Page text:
Millions of years ago Denver, Colorado, the site which is now the mile high city, was a mile underwater. The Great Salt Lake of Utah is the last remnant of a vast inland sea which covered most of Western Utah and parts of Nevada and Idaho thousands of years ago. Ten thousand years ago Canada and most of Europe were entirely covered with vast continental ice sheets.
Geologically speaking, which means adopting a perspective on global climate spanning tens of thousands of years, rather than a few hundred years or even the ten thousand years of recorded history, global warming is not an anomaly. Evidence suggests that periods of time have existed when the Arctic Ocean was ice-free, and other times when the Earth was entirely encased in ice. These extremes are the product of climatic fluctuations induced by migration of the continents interfering with and altering wind and ocean currents, changes in the Earth’s orbit around the sun, the moon’s orbit around the earth and possibly the sun’s orbit through the galaxy, variations in solar output, large meteor impacts and volcanism including the eruption of so-called super volcanoes. The presence of ice sheets tends to result in further ice formation by reflecting solar energy back into space, and the presence of high concentrations of carbon dioxide and methane in the atmosphere tends to inhibit or reduce ice formation leading to increased global temperatures.
The concerns of scientists and environmentalists are primarily focused on the changes in atmospheric concentrations of carbon dioxide and methane as a product of modern human activity. There is evidence that human activity over the last 8,000 years may have significantly contributed to the concentration of green house gases since the last glacial period ended 10,000 years ago.
This is not a new problem.
The magnitude of the impact of atmospheric change on human and other life on this planet, as illustrated by the documented acceleration of the effects of green house gases by unprecedented human activity within the last one hundred years, is the question posed by some of the best minds on the planet. Computer models exist of best and worst case scenarios. Few certainties exist as to the short-term geologic future of this planet. There is agreement however on the fact of global warming through atmospheric change and that this impact is something that man can influence irrespective of any other contributive factors.
Mitigating the acceleration of global warming by limiting those practices known to overload the equation is just good stewardship. Certainly, technology exists to tighten up sloppy ecological practices and lead to better control of industrial emissions of carbon dioxide. More humane animal husbandry in American super farms will not only curb methane emissions but improve the quality of life of domesticated animals.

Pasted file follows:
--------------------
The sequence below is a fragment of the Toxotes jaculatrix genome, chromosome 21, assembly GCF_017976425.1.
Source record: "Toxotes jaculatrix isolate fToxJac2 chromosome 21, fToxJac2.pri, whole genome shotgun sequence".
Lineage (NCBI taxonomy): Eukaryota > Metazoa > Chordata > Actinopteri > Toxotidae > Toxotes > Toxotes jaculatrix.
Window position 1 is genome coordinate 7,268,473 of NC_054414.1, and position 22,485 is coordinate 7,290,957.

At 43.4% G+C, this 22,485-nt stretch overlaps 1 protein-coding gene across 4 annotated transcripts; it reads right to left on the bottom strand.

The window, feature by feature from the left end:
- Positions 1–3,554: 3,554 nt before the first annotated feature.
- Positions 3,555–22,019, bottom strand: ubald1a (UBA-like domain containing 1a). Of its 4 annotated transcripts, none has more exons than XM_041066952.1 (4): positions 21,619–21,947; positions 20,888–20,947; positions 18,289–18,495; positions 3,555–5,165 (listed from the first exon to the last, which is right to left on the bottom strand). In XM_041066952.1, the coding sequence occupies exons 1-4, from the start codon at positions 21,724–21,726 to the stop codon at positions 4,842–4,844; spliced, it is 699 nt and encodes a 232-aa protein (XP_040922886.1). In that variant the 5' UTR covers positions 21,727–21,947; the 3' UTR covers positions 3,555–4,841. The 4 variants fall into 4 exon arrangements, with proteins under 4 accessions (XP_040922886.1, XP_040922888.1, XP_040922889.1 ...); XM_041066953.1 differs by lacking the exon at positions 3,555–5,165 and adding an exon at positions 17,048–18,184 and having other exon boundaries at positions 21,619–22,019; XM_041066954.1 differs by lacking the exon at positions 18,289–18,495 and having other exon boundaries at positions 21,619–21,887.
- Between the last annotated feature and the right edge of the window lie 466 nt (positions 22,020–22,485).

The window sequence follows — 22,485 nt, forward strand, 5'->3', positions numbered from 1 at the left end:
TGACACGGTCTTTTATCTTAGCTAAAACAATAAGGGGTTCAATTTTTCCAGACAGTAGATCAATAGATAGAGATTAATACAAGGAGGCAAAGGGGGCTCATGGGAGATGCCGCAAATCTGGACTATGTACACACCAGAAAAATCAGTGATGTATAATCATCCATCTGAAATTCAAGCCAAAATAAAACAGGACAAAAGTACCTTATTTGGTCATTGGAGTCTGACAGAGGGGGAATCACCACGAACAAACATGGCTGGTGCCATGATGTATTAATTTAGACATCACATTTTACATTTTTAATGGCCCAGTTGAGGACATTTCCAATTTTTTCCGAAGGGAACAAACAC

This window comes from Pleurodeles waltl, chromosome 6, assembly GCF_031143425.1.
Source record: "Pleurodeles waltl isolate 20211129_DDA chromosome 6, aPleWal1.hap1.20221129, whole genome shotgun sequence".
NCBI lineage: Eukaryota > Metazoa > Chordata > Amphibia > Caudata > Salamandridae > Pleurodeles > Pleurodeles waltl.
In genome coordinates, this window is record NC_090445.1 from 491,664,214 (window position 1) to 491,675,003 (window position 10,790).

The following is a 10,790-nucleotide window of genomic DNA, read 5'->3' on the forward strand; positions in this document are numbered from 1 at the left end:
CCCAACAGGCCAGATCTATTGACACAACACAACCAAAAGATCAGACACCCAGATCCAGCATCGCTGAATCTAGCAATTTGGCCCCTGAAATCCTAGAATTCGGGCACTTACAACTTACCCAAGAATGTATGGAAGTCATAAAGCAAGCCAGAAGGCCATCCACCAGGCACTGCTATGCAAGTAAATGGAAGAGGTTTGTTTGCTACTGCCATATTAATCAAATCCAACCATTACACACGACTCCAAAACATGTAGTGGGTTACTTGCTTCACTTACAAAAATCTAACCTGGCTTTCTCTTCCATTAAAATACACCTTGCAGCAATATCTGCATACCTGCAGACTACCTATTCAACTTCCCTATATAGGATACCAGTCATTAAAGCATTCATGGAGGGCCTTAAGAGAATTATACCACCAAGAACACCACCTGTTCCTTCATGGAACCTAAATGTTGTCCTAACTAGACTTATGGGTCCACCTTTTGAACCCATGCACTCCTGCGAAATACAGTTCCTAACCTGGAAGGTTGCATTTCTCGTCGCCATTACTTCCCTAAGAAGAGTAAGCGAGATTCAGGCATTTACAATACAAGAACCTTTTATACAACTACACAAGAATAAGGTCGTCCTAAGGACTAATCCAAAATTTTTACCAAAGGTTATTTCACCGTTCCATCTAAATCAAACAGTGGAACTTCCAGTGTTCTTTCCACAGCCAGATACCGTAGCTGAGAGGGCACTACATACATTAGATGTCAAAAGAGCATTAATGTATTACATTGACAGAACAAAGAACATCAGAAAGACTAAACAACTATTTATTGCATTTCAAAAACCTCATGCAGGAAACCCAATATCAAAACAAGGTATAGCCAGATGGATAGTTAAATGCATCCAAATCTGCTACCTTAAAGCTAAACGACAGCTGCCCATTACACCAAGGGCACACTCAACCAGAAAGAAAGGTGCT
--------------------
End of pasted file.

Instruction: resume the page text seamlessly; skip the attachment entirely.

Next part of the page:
Green house gas emissions by developing countries throwing off the mantle of long term economic suppression as is occurring in China, India and South America is problematic. Primitive means of clear cutting huge tracts of forests, unregulated industrial output, and infrastructure not geared to the conservation of resources are all contributing a massive load to the atmospheric biome.
Industrial leaders such as the United States waving a cautionary finger at under-developed, highly populated countries such as China seems hypocritical at best. Industrial leaders rely on the production facilitated by the wholesale conversion of the natural resources in those countries to consumable products, all of which involves high emission of green house gases.
The problem of global warming best illustrates that sloppy stewardship of the planet is as much an economic concern as an environmental one. The promise of personal prosperity is the fuel that ignites unregulated development which in turn leads to environmental damage which is now global in scope.
Re-educating an entire planetary population on the real “valuables” of life on this planet, and redefining wealth, reintroducing craftsmanship, promoting the concept that quality is senior to quantity are all necessary to sustaining a livable environment on this planet. Perhaps the solution to global warming lies in a reexamination of the economics of life on the planet and an enforcement of practices which will allow countries to maintain a standard of living based on sound economic practices rather than rampant consumption of resources. It makes good sense to do so.
So what can using electric vehicles such as electric bikes or electric cars do to help slow global warming? Well, when we start using fewer nonrenewable resources and start using more sustainable modes of transportation, we will stop polluting our atmosphere and this will help to slow global warming. Let’s just hope that we start using EVs before it is too late!